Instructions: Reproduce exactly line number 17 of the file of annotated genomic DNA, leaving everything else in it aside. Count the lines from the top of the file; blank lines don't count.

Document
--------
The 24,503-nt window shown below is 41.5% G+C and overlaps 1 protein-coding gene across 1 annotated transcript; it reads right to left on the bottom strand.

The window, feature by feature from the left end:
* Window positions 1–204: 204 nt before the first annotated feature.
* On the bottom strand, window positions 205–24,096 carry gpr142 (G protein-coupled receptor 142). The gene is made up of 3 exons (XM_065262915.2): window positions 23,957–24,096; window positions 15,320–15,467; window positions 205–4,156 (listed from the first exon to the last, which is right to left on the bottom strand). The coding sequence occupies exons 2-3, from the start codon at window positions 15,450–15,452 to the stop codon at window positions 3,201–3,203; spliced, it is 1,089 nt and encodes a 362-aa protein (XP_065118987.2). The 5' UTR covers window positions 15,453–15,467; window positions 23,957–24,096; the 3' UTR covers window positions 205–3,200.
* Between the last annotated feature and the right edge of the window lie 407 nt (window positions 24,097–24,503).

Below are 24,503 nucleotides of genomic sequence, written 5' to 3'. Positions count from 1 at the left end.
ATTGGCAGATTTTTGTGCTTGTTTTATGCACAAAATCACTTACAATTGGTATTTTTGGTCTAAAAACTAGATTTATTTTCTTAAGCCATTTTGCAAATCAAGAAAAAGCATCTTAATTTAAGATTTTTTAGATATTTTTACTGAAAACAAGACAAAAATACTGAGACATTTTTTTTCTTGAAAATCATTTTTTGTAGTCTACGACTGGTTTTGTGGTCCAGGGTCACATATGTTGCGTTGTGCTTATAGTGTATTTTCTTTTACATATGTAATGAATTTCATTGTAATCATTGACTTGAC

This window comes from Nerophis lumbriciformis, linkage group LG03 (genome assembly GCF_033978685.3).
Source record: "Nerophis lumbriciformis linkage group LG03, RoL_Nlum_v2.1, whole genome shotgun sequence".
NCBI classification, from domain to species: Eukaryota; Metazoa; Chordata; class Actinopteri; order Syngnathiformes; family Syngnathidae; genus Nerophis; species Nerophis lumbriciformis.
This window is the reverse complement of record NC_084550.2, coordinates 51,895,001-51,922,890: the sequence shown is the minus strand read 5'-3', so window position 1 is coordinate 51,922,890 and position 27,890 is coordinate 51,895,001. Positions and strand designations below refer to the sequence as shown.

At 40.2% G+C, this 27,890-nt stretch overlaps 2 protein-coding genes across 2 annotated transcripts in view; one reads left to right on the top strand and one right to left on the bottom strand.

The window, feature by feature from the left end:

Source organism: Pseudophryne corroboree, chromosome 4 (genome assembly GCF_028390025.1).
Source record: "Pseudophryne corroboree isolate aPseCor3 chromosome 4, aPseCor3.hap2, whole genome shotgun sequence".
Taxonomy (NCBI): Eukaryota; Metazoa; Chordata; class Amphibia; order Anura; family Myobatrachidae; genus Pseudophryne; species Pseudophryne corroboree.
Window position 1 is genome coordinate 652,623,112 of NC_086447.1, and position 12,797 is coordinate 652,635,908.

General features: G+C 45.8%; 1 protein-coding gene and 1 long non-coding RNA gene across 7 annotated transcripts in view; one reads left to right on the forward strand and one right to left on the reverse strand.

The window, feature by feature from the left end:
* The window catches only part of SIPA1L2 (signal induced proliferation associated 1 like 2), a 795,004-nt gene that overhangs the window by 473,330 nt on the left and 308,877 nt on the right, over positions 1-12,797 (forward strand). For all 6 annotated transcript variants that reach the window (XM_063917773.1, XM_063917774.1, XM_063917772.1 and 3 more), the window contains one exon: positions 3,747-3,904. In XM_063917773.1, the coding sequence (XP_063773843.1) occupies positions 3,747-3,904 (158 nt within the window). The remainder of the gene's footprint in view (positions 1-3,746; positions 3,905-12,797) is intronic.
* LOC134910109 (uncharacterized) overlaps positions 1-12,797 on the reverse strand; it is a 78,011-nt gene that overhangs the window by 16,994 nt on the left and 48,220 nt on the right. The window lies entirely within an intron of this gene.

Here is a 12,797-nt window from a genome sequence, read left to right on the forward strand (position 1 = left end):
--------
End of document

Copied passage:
Window position 1 is genome coordinate 652,623,112 of NC_086447.1, and position 12,797 is coordinate 652,635,908.